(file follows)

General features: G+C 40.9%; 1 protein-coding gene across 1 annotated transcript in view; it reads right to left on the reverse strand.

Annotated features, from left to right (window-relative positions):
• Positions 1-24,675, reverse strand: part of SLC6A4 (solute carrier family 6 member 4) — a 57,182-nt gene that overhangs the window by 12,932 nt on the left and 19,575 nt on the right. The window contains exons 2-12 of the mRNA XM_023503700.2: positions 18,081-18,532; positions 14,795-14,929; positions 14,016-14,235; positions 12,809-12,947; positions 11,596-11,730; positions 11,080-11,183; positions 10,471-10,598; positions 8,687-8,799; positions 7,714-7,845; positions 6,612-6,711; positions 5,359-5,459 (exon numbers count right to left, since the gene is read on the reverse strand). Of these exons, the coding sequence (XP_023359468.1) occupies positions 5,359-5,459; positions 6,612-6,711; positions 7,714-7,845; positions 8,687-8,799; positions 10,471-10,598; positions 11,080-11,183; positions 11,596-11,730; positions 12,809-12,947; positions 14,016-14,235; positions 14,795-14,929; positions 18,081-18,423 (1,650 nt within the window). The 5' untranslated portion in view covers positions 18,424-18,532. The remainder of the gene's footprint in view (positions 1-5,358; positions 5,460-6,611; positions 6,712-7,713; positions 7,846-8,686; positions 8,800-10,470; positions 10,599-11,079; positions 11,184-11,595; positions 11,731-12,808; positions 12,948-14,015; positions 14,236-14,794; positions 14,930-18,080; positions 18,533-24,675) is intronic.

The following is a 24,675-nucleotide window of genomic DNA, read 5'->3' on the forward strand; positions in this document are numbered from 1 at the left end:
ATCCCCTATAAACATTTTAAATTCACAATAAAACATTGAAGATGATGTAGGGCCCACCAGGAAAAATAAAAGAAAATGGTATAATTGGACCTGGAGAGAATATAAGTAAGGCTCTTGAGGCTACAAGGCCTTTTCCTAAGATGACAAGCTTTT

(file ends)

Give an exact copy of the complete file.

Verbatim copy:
General features: G+C 40.9%; 1 protein-coding gene across 1 annotated transcript in view; it reads right to left on the reverse strand.

Annotated features, from left to right (window-relative positions):
• Positions 1-24,675, reverse strand: part of SLC6A4 (solute carrier family 6 member 4) — a 57,182-nt gene that overhangs the window by 12,932 nt on the left and 19,575 nt on the right. The window contains exons 2-12 of the mRNA XM_023503700.2: positions 18,081-18,532; positions 14,795-14,929; positions 14,016-14,235; positions 12,809-12,947; positions 11,596-11,730; positions 11,080-11,183; positions 10,471-10,598; positions 8,687-8,799; positions 7,714-7,845; positions 6,612-6,711; positions 5,359-5,459 (exon numbers count right to left, since the gene is read on the reverse strand). Of these exons, the coding sequence (XP_023359468.1) occupies positions 5,359-5,459; positions 6,612-6,711; positions 7,714-7,845; positions 8,687-8,799; positions 10,471-10,598; positions 11,080-11,183; positions 11,596-11,730; positions 12,809-12,947; positions 14,016-14,235; positions 14,795-14,929; positions 18,081-18,423 (1,650 nt within the window). The 5' untranslated portion in view covers positions 18,424-18,532. The remainder of the gene's footprint in view (positions 1-5,358; positions 5,460-6,611; positions 6,712-7,713; positions 7,846-8,686; positions 8,800-10,470; positions 10,599-11,079; positions 11,184-11,595; positions 11,731-12,808; positions 12,948-14,015; positions 14,236-14,794; positions 14,930-18,080; positions 18,533-24,675) is intronic.

The following is a 24,675-nucleotide window of genomic DNA, read 5'->3' on the forward strand; positions in this document are numbered from 1 at the left end:
ATCCCCTATAAACATTTTAAATTCACAATAAAACATTGAAGATGATGTAGGGCCCACCAGGAAAAATAAAAGAAAATGGTATAATTGGACCTGGAGAGAATATAAGTAAGGCTCTTGAGGCTACAAGGCCTTTTCCTAAGATGACAAGCTTTT